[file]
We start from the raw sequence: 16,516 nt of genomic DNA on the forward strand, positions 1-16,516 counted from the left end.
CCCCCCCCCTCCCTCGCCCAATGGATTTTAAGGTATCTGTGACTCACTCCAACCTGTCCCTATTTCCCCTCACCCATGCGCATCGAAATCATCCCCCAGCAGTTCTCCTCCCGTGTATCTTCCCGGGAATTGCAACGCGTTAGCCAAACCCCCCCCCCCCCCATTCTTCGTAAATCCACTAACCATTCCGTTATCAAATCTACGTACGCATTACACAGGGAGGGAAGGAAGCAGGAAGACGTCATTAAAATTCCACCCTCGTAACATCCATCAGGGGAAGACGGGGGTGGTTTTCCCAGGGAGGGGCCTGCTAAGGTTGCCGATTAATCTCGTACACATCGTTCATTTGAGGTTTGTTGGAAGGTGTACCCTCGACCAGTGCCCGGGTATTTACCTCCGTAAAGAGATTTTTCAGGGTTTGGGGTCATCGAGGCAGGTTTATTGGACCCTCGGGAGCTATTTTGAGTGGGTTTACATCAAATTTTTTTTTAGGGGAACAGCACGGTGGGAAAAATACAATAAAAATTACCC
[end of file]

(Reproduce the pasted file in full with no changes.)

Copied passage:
We start from the raw sequence: 16,516 nt of genomic DNA on the forward strand, positions 1-16,516 counted from the left end.
CCCCCCCCCTCCCTCGCCCAATGGATTTTAAGGTATCTGTGACTCACTCCAACCTGTCCCTATTTCCCCTCACCCATGCGCATCGAAATCATCCCCCAGCAGTTCTCCTCCCGTGTATCTTCCCGGGAATTGCAACGCGTTAGCCAAACCCCCCCCCCCCCCATTCTTCGTAAATCCACTAACCATTCCGTTATCAAATCTACGTACGCATTACACAGGGAGGGAAGGAAGCAGGAAGACGTCATTAAAATTCCACCCTCGTAACATCCATCAGGGGAAGACGGGGGTGGTTTTCCCAGGGAGGGGCCTGCTAAGGTTGCCGATTAATCTCGTACACATCGTTCATTTGAGGTTTGTTGGAAGGTGTACCCTCGACCAGTGCCCGGGTATTTACCTCCGTAAAGAGATTTTTCAGGGTTTGGGGTCATCGAGGCAGGTTTATTGGACCCTCGGGAGCTATTTTGAGTGGGTTTACATCAAATTTTTTTTTAGGGGAACAGCACGGTGGGAAAAATACAATAAAAATTACCC